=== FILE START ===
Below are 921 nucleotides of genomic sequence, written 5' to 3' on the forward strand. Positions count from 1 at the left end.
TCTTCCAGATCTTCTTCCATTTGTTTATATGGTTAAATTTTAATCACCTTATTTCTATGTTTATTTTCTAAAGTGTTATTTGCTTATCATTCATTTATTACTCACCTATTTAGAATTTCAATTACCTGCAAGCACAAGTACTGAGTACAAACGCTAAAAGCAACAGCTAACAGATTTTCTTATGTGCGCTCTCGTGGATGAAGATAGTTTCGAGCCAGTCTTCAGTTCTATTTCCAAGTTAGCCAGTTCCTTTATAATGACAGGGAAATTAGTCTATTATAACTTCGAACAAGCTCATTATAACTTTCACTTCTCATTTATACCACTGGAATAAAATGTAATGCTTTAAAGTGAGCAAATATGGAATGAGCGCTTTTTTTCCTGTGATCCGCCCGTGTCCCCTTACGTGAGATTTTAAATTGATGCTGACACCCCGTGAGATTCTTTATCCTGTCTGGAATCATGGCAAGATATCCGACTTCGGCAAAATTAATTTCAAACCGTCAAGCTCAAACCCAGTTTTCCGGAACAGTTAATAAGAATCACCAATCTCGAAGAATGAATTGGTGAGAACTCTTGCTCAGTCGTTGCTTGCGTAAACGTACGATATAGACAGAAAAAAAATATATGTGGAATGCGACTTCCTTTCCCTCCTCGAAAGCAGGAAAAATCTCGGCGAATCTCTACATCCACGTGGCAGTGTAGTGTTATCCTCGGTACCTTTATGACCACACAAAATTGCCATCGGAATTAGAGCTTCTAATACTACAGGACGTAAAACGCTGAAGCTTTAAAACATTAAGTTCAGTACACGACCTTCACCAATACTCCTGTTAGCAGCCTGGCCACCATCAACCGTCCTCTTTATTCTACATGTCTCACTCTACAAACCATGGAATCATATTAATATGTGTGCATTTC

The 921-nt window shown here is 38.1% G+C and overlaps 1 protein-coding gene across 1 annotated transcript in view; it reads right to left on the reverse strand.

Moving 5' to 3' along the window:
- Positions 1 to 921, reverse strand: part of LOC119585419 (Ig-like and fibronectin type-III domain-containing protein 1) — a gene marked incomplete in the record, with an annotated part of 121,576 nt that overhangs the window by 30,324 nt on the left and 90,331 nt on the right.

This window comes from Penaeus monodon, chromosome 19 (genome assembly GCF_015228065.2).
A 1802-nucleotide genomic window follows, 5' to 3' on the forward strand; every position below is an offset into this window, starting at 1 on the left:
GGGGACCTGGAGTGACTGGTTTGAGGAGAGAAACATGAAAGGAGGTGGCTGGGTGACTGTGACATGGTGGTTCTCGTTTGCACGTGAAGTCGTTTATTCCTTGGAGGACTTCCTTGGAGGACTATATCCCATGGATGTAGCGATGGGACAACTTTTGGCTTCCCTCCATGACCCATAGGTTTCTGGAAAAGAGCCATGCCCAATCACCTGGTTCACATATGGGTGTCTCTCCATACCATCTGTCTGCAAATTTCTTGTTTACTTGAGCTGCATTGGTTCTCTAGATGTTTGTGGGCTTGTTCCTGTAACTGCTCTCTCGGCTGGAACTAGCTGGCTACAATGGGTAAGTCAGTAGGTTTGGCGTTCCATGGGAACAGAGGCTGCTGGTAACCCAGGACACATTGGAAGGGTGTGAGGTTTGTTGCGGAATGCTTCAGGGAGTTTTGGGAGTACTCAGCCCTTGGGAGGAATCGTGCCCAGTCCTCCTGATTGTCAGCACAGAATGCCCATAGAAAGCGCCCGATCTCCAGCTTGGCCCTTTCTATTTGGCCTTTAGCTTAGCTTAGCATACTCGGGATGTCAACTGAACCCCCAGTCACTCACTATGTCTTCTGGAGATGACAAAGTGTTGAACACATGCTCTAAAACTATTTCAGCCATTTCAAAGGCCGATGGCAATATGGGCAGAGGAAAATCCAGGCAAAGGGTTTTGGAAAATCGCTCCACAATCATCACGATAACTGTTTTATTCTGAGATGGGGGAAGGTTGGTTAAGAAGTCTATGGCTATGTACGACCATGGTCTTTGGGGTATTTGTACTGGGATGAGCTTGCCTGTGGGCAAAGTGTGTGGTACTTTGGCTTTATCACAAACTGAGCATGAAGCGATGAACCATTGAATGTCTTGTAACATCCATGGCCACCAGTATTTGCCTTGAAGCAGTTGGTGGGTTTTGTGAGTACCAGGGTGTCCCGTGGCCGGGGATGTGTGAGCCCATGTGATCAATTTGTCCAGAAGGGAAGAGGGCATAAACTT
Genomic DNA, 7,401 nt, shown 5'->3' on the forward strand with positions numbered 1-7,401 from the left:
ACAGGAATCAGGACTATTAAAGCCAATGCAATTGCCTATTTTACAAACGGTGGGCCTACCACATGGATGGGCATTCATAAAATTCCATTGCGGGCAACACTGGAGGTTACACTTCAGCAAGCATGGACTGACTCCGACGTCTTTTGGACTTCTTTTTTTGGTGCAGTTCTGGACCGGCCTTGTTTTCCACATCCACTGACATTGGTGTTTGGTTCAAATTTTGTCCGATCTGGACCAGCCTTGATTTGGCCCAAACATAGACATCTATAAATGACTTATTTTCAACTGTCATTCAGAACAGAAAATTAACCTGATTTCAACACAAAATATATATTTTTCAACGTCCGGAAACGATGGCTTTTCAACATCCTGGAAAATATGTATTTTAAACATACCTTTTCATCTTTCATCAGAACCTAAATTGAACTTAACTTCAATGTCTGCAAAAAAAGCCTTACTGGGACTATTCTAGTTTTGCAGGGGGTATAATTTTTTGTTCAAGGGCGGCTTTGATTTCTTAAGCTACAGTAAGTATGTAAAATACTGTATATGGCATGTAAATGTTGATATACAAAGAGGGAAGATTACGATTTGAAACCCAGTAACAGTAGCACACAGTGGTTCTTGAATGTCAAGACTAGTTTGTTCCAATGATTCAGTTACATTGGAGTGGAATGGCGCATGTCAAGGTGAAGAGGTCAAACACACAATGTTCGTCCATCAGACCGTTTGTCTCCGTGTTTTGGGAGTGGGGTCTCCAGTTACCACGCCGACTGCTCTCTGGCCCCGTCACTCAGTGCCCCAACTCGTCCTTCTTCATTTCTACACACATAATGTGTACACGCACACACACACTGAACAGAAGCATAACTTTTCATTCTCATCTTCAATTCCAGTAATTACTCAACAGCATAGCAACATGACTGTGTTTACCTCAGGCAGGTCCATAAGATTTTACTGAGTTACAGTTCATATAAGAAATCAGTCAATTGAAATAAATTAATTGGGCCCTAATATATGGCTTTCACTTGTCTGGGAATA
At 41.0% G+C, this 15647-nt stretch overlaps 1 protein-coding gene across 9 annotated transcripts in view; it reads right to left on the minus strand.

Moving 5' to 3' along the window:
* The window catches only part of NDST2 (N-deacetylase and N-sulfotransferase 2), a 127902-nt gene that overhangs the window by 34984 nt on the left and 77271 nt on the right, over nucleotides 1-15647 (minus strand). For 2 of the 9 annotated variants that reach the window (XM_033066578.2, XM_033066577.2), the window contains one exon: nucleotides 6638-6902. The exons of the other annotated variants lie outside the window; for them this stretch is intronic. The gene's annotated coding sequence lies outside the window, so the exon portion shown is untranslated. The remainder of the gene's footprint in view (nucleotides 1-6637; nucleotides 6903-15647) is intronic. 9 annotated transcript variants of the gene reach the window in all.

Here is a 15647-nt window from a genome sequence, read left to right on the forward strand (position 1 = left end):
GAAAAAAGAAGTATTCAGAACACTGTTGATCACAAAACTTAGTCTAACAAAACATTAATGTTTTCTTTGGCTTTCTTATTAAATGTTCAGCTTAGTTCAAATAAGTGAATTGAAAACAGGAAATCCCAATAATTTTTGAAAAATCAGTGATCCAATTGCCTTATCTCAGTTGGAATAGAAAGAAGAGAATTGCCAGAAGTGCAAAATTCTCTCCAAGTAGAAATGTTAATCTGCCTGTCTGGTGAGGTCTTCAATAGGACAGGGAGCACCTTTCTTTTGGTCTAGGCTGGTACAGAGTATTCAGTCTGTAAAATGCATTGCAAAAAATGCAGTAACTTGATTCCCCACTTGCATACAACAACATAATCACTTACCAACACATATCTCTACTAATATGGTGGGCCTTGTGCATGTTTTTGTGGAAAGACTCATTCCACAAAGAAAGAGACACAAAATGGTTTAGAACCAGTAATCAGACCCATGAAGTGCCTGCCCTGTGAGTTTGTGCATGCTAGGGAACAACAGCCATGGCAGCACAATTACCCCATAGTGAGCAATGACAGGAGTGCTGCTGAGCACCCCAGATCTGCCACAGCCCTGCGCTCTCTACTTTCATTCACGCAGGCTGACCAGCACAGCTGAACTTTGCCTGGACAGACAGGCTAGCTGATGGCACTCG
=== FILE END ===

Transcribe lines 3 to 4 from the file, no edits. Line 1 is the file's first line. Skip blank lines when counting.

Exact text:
The 921-nt window shown here is 38.1% G+C and overlaps 1 protein-coding gene across 1 annotated transcript in view; it reads right to left on the reverse strand.

Moving 5' to 3' along the window: